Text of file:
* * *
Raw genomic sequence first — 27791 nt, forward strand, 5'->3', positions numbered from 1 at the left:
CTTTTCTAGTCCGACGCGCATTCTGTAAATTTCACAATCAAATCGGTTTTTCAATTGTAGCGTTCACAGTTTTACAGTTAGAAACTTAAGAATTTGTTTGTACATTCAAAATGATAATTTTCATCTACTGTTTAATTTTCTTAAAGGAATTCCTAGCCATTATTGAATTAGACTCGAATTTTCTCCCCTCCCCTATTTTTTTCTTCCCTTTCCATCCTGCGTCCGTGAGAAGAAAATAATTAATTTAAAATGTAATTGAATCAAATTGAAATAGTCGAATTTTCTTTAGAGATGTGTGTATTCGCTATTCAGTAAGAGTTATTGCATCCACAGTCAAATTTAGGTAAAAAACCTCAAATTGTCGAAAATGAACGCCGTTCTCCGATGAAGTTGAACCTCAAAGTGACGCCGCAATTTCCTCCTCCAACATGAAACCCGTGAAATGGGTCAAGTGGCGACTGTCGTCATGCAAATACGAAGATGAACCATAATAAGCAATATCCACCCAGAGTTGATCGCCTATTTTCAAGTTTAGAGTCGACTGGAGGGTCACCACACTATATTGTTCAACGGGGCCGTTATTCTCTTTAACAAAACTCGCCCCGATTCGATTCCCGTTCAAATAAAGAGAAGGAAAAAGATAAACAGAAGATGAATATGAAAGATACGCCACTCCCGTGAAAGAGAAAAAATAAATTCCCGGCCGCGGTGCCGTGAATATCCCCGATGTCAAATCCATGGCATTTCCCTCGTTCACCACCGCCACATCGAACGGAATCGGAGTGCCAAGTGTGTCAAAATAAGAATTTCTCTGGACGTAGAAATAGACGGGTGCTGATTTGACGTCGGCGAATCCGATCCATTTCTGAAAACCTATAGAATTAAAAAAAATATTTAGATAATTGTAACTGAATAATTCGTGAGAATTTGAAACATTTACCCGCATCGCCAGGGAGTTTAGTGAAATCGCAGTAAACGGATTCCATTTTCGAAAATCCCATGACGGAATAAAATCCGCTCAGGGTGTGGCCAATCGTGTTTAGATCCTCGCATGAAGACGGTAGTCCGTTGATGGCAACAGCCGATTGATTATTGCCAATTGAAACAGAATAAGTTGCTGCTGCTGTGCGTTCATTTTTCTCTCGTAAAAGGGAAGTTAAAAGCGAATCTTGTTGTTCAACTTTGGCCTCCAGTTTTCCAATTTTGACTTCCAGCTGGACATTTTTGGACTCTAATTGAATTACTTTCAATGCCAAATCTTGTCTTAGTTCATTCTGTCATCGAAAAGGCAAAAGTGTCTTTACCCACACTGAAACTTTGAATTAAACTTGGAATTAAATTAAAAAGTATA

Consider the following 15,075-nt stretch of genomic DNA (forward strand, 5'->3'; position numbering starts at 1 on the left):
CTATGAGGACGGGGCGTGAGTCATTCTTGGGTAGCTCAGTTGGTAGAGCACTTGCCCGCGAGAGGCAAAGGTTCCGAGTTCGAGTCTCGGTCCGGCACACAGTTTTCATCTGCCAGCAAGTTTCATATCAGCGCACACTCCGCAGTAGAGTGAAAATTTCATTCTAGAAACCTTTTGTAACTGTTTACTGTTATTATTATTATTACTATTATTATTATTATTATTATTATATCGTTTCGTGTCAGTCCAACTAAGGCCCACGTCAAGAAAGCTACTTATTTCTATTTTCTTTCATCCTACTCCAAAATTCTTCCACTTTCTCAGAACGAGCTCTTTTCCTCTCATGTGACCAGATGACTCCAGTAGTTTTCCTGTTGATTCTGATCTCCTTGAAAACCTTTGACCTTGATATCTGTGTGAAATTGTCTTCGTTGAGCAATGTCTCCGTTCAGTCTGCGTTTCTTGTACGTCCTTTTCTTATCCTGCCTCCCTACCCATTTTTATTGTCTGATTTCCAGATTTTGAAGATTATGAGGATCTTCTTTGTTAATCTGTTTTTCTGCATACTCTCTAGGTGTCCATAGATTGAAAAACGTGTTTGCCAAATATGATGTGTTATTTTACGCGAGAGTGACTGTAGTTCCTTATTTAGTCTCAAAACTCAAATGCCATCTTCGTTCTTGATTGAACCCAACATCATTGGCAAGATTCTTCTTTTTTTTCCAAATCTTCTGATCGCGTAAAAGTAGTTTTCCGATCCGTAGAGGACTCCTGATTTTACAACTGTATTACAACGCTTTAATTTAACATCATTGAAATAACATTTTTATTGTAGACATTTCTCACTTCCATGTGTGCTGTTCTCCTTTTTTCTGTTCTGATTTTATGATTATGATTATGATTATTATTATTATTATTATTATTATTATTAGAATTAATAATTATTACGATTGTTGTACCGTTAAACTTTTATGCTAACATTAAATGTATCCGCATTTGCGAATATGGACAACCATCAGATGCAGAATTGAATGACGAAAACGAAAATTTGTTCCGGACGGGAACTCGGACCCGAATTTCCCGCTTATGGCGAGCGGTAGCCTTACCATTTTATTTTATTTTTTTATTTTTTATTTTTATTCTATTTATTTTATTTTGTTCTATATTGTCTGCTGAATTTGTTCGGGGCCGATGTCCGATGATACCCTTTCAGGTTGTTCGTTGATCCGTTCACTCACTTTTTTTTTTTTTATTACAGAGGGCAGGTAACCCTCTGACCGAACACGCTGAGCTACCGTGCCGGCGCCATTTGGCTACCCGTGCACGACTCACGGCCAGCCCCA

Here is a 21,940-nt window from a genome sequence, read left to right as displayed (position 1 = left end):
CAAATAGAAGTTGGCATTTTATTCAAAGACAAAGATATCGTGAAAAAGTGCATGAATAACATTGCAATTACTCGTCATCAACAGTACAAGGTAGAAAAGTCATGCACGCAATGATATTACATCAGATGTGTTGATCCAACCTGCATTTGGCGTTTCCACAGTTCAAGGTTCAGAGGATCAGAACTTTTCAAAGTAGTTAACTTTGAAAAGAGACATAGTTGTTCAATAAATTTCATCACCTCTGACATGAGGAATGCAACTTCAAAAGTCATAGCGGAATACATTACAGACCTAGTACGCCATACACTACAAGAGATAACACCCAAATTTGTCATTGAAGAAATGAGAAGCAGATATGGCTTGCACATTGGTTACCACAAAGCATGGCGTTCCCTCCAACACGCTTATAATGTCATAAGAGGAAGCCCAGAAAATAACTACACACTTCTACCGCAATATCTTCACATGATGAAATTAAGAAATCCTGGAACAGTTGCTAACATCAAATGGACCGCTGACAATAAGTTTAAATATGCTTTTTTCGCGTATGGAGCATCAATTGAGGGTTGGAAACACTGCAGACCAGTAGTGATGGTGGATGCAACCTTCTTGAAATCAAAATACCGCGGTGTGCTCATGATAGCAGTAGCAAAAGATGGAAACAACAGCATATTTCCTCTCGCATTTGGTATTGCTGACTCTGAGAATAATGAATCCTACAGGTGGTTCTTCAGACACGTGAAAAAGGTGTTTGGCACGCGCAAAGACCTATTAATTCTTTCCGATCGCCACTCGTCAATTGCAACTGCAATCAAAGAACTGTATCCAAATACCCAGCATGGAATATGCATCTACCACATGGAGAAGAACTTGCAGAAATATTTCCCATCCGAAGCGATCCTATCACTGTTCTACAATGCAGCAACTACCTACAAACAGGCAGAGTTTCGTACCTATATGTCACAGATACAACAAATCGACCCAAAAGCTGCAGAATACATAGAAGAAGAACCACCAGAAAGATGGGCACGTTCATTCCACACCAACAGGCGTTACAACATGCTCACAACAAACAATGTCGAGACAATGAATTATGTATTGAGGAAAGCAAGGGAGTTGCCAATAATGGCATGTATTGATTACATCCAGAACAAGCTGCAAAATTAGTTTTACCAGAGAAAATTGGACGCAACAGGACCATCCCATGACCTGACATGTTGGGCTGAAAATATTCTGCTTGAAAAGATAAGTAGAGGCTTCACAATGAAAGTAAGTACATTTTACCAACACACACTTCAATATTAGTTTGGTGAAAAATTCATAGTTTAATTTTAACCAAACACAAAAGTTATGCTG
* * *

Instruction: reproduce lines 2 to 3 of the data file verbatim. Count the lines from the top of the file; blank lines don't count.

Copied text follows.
CTTTTCTAGTCCGACGCGCATTCTGTAAATTTCACAATCAAATCGGTTTTTCAATTGTAGCGTTCACAGTTTTACAGTTAGAAACTTAAGAATTTGTTTGTACATTCAAAATGATAATTTTCATCTACTGTTTAATTTTCTTAAAGGAATTCCTAGCCATTATTGAATTAGACTCGAATTTTCTCCCCTCCCCTATTTTTTTCTTCCCTTTCCATCCTGCGTCCGTGAGAAGAAAATAATTAATTTAAAATGTAATTGAATCAAATTGAAATAGTCGAATTTTCTTTAGAGATGTGTGTATTCGCTATTCAGTAAGAGTTATTGCATCCACAGTCAAATTTAGGTAAAAAACCTCAAATTGTCGAAAATGAACGCCGTTCTCCGATGAAGTTGAACCTCAAAGTGACGCCGCAATTTCCTCCTCCAACATGAAACCCGTGAAATGGGTCAAGTGGCGACTGTCGTCATGCAAATACGAAGATGAACCATAATAAGCAATATCCACCCAGAGTTGATCGCCTATTTTCAAGTTTAGAGTCGACTGGAGGGTCACCACACTATATTGTTCAACGGGGCCGTTATTCTCTTTAACAAAACTCGCCCCGATTCGATTCCCGTTCAAATAAAGAGAAGGAAAAAGATAAACAGAAGATGAATATGAAAGATACGCCACTCCCGTGAAAGAGAAAAAATAAATTCCCGGCCGCGGTGCCGTGAATATCCCCGATGTCAAATCCATGGCATTTCCCTCGTTCACCACCGCCACATCGAACGGAATCGGAGTGCCAAGTGTGTCAAAATAAGAATTTCTCTGGACGTAGAAATAGACGGGTGCTGATTTGACGTCGGCGAATCCGATCCATTTCTGAAAACCTATAGAATTAAAAAAAATATTTAGATAATTGTAACTGAATAATTCGTGAGAATTTGAAACATTTACCCGCATCGCCAGGGAGTTTAGTGAAATCGCAGTAAACGGATTCCATTTTCGAAAATCCCATGACGGAATAAAATCCGCTCAGGGTGTGGCCAATCGTGTTTAGATCCTCGCATGAAGACGGTAGTCCGTTGATGGCAACAGCCGATTGATTATTGCCAATTGAAACAGAATAAGTTGCTGCTGCTGTGCGTTCATTTTTCTCTCGTAAAAGGGAAGTTAAAAGCGAATCTTGTTGTTCAACTTTGGCCTCCAGTTTTCCAATTTTGACTTCCAGCTGGACATTTTTGGACTCTAATTGAATTACTTTCAATGCCAAATCTTGTCTTAGTTCATTCTGTCATCGAAAAGGCAAAAGTGTCTTTACCCACACTGAAACTTTGAATTAAACTTGGAATTAAATTAAAAAGTATA

Consider the following 15,075-nt stretch of genomic DNA (forward strand, 5'->3'; position numbering starts at 1 on the left):